Virus stats to reveal rule change effects

A week after isolation rules were reduced from seven days to five, national data for the number of COVID-19 cases and deaths in Australia is set to be released. 

It will be the first time the latest data is available after the federal government took a national approach to the way virus figures are reported.

Previously, health authorities in each state published daily numbers of cases and deaths. 

The new reporting method was announced after national cabinet decided to reduce the isolation period for COVID-19 patients from seven to five days. 

However, only those without any symptoms are permitted to leave isolation after the shorter time frame and health experts expect this to keep the number of new infections low. 

“With no symptoms you are much less likely to still be infectious,” epidemiologist and biostatistics professor Adrian Esterman told AAP. 

“I don’t think the recent changes to isolation rules will have much impact on transmission.” 

But independent MP Monique Ryan is concerned the federal government has moved too quickly to change virus rules. 

Dr Ryan, who was the neurology director at Melbourne’s Royal Children’s Hospital before entering parliament, wants a national summit on COVID-19 to discuss a plan in the event of increased infections and pressure on hospitals.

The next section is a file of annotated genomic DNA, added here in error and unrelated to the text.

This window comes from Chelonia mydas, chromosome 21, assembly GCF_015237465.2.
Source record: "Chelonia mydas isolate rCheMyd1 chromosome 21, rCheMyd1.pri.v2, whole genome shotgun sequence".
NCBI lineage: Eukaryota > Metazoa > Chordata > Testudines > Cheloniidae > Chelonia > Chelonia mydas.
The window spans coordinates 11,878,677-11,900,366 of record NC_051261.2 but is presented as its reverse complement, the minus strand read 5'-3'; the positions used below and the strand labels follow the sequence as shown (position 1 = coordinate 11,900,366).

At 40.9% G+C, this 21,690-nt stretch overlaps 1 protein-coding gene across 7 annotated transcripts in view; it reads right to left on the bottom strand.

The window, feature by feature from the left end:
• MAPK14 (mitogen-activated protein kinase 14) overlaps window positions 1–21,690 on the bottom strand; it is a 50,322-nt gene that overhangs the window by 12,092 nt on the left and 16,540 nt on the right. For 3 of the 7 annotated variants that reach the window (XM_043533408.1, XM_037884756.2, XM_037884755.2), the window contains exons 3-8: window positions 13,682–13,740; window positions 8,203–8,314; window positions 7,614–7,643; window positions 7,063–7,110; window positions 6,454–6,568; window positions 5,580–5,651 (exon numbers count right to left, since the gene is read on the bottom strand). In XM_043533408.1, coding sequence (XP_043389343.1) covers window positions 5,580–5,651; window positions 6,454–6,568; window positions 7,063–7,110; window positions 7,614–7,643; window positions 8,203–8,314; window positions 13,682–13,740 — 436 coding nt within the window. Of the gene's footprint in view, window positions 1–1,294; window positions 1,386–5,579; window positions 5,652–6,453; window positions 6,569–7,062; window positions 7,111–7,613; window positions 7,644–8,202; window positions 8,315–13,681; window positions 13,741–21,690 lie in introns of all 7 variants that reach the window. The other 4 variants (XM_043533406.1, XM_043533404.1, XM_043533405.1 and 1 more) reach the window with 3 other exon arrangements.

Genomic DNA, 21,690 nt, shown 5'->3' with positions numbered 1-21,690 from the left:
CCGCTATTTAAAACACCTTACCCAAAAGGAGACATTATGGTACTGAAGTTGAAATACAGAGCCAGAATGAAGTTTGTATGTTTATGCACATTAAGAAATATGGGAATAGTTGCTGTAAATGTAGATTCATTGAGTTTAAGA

She said people working in the aged, disability, child and health care sectors feel left behind to deal with the ongoing impact of the virus while the rest of the nation tries to move on.

“I’m really concerned that we’re in the process of dismantling all of the controls (and) the mitigation strategies about COVID at a time when, in fact, we’ve got more COVID in our community than we ever had before,” Dr Ryan told Sky News on Thursday. 

“I’m calling for a rejigging of the conversation in light of the fact that COVID hasn’t gone away and it’s not going to go away in the next six to 12 months.”

As the northern hemisphere approaches winter, Dr Ryan is concerned Australia will be left vulnerable to new virus strains because of reduced health measures.

Prof Esterman said a new subvariant of the Omicron virus mutation was spreading in England and he would not be surprised if Australia saw a similar wave forming in November.


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